Much has been made of the consolidation wave and the growth of larger wine concerns, but has Fosters taught us anything?  Brand management on a large scale is very difficult to do successfully and represents such a small percentage of the number of wine brands in the U.S.

If I am a small winery, a small distributor, a small retailer, I am making a bet on growth and doing so by providing value where value has just been distracted—from the small retailer and the ultimate end-user, the consumer.

Is today a great day for wine?  For many, it will be, and I am not talking about the silver-tongued, gold-pocketed execs at the new mega-distributor.

*Ed Note* For a good contrarian read to the “World is Flat” try “Small-Mart Revolution” by Michael H. Shuman


Posted in, Good Grape Daily: Pomace & Lees. Permalink | Comments (23) |


On 08/12, Josh wrote:

Very insightful Jeff. I hope what you describe comes to pass.

In some ways this could be viewed as a response to Amazon entering the market since they will have such reach.

80% of all wine running through one company though?

Its the Evil Empire.

On 08/12, .(JavaScript must be enabled to view this email address) wrote:

You are right about it being a big day for the wine industry.  In some part your vision of the future may come true; most of it won’t.

The reason for mega distributors is that mega producers want to be able to squeeze every possible nickel out of the distribution channel to improve their own bottom lines.  To do that distributors must have resources that can be tapped, thus the need for huge distributors, so there are more resources available.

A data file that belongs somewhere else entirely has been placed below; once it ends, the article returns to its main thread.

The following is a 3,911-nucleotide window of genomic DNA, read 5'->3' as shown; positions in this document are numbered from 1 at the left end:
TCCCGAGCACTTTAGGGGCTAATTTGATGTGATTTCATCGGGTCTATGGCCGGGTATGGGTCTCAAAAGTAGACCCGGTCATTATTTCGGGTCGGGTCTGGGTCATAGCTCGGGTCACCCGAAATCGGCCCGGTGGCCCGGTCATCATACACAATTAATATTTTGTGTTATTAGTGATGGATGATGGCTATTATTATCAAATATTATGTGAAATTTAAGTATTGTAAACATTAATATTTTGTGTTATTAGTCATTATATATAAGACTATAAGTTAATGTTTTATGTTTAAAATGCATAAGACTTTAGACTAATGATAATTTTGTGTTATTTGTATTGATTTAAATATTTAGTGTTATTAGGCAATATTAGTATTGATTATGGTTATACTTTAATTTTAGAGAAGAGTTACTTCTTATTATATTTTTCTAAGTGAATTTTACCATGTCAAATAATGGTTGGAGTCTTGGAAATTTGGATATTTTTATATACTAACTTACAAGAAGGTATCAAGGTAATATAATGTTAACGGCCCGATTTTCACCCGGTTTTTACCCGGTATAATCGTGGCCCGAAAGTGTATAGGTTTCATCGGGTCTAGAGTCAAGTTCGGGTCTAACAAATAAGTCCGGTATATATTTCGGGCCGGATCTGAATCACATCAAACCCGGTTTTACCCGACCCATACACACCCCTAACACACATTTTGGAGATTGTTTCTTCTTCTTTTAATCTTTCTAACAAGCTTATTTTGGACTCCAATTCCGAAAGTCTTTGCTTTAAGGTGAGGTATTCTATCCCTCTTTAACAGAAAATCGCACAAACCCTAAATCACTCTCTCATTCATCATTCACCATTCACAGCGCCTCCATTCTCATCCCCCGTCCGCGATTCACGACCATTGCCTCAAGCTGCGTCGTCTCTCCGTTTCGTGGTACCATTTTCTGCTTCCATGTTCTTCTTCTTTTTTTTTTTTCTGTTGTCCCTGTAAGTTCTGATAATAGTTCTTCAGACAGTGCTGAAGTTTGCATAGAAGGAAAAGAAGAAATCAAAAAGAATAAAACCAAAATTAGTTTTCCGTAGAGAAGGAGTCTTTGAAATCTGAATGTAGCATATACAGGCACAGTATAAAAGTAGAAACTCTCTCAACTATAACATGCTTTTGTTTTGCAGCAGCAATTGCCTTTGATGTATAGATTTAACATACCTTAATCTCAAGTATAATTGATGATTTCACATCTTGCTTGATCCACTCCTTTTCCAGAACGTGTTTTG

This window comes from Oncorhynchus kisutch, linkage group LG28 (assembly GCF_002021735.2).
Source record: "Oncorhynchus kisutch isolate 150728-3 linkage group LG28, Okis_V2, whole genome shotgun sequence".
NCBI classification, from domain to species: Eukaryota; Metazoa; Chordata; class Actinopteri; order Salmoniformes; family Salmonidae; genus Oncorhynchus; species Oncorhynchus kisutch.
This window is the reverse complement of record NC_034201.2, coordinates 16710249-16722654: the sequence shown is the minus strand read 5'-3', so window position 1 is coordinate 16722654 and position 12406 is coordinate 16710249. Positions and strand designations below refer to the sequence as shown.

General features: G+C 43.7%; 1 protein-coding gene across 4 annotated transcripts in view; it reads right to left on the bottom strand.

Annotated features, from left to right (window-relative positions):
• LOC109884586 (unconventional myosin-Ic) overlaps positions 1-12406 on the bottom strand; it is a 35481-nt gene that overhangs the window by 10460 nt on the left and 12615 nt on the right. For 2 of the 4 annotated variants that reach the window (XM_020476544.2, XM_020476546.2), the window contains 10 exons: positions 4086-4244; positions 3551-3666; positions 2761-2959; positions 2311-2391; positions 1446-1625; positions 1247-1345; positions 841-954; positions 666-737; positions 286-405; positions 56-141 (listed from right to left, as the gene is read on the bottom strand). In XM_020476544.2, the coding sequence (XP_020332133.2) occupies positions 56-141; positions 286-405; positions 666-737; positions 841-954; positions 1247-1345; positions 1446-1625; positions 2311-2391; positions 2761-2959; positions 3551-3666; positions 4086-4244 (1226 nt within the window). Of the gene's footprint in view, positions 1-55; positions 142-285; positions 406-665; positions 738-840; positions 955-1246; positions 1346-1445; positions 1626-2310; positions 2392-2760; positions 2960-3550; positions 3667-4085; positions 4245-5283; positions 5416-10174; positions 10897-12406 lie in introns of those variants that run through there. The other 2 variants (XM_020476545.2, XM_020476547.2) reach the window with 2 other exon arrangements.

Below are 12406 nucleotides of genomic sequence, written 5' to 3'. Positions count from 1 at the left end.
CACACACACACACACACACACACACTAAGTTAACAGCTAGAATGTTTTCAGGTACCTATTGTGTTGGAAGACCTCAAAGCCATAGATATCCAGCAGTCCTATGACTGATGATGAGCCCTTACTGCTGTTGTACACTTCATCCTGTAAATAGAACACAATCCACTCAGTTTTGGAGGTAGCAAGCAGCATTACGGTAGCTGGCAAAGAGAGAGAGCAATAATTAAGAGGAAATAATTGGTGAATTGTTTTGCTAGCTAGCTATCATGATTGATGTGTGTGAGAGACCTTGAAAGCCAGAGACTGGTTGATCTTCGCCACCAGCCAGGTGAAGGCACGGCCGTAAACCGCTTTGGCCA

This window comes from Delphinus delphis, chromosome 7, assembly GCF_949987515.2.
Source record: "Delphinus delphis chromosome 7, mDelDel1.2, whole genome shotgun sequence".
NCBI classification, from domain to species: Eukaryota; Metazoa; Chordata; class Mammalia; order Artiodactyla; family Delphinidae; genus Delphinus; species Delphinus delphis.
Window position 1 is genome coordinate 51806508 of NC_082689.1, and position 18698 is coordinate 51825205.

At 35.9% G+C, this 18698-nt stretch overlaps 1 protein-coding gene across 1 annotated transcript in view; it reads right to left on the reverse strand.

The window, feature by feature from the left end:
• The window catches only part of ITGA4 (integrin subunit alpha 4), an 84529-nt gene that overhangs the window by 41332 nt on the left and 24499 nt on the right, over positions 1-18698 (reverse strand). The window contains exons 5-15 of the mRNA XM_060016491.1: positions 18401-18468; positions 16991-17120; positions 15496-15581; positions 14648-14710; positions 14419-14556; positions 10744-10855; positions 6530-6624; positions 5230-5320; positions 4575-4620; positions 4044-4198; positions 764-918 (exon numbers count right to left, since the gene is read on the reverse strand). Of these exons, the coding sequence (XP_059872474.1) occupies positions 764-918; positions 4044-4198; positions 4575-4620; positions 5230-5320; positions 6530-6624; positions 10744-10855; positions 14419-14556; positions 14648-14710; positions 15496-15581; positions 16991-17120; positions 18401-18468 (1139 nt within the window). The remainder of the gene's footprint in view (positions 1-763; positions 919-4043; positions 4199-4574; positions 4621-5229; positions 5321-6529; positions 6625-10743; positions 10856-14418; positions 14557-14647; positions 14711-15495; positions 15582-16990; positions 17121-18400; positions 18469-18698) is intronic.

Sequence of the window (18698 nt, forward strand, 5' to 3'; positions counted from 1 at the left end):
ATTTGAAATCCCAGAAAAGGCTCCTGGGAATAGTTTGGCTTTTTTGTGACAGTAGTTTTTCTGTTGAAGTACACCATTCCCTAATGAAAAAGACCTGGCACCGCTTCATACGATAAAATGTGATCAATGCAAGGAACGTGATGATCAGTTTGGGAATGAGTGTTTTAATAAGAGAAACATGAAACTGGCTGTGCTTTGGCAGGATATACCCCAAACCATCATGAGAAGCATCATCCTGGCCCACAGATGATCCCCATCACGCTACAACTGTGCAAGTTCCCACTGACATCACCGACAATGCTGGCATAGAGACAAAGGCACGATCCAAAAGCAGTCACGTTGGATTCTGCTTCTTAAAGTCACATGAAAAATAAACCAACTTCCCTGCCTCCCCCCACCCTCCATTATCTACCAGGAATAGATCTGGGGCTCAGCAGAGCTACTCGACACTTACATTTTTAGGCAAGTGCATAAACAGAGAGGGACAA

The vast majority of wine sold and consumed in this country is made by one of the big producers, and is purchased for resale by one of the big grocery chains, who require that the distribution network have the resources to send sales reps and/or merchandisers into the stores to do the hard work of filling the shelves rotating the product, building displays and making 3 deliveries a week so that the chain doesn’t have to invest in much inventory.

Little wineries can afford to pay the high margins required by little distributors to service that market niche, but big wineries require big distributors to leverage the retailers with their resources, so big distributors are here to stay.
The effect of internet sales has yet to play out in the wine business.  Eventually little wineries will do the vast majority of their own distribution from their own web sites and will hire little on-premise oriented distributors to sell to restaurants.  They will still not have much visibility in the main stream wine market, but it won’t matter, because they don’t need it.  They will never get to be big brands either.